A PURL is a valid RFC3986 ASCII string defined URL composed of seven elements. Each of them is separated by a defined character in order to make it easily manipulated by software.


The definition for each component is:

  • scheme: URL scheme compliant constant value of “pkg”. (Required).
  • type: package type or package protocol such as maven, npm, nuget, gem, pypi, etc. (Required).
  • namespace: type-specific value to a package prefix such as it’s owner name, groupid, etc. (Optional).
  • name: name of the package. (Required).
  • version: package version. (Optional).
  • qualifiers: extra qualifying data for a package such as an OS, architecture, a distro, etc. (Optional).
  • subpath: extra subpath within a package, relative to the package root. (Optional).


  • Curl software, packaged as a .deb package for Debian Jessie meant for an i386 architecture: pkg:deb/debian/[email protected]?arch=i386&distro=jessie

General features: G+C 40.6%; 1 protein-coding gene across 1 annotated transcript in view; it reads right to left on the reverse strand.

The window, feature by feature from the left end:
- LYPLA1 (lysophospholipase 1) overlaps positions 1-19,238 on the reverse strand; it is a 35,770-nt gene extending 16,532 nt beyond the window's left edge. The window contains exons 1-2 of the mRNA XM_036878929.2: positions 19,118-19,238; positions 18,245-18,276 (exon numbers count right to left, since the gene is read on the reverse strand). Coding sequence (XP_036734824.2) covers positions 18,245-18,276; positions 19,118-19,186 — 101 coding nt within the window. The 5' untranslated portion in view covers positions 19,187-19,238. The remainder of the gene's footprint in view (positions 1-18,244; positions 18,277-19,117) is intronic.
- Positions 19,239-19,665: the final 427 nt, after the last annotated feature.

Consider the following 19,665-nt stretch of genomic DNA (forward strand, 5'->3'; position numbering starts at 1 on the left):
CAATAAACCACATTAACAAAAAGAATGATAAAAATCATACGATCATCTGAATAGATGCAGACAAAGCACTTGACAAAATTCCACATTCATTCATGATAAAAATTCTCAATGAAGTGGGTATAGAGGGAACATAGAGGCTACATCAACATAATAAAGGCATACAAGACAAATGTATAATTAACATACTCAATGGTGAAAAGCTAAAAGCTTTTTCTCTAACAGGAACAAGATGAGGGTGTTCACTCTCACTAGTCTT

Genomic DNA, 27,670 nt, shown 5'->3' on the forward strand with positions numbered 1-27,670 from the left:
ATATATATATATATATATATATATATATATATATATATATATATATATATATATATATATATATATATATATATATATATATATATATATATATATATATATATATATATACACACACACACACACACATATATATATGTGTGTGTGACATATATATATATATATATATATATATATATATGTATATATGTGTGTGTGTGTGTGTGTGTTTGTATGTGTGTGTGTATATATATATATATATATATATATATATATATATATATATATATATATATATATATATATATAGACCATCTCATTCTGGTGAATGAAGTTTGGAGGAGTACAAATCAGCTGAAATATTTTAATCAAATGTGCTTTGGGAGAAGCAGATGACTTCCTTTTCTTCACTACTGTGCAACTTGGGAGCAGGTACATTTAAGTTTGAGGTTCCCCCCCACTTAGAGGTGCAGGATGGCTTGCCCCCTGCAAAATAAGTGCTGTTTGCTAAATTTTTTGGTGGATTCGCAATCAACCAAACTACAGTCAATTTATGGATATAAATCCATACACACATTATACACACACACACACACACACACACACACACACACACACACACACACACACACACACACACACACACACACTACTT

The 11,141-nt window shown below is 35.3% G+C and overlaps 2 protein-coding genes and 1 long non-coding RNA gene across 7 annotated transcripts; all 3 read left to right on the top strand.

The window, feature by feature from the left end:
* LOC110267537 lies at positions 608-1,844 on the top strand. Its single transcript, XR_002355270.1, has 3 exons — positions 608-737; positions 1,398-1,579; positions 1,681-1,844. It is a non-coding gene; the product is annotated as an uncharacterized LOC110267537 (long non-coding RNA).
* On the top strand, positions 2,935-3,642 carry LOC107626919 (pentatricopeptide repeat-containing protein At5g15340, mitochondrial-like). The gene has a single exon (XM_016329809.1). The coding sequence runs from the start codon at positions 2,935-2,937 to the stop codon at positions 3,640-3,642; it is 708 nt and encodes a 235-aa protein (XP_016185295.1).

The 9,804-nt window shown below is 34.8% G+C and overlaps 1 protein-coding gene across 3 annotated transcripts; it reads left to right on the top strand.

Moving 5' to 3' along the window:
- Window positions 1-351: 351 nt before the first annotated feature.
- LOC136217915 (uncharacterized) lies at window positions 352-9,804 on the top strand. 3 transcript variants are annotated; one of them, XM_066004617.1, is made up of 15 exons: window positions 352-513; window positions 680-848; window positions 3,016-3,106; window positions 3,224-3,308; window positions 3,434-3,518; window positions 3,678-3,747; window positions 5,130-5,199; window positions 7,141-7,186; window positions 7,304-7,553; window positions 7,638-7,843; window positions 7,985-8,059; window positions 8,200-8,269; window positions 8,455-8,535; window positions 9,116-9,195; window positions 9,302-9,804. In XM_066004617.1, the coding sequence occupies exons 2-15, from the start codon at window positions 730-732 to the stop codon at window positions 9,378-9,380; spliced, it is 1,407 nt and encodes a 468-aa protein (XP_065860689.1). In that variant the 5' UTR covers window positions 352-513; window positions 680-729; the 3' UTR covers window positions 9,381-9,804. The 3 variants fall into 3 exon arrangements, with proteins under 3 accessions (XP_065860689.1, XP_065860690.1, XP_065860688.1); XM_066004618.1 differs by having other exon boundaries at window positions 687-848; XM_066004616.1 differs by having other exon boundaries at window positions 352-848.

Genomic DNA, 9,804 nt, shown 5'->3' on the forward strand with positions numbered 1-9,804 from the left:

• Docker image of Apache Casandra signed with the SHA256 hash 244fd47e07d1004f0aed9c: pkg:docker/cassandra@sha256:244fd47e07d1004f0aed9c

Recommendation Uses

Client or Server Application CPE or SWID
Container PURL or SWID
Firmware CPE or SWID*
Library or Framework (package) PURL
Library or Framework (non-package) SWID
Operating System CPE or SWID
Operating System Package PURL or SWID

Note: Due to the deprecated status of CPE, industry recommended seems to be that new projects implement SWID when they need to decide between the two methods. Even though CPE is known to be a widely used naming schema within current active projects and solutions.


Known Implementations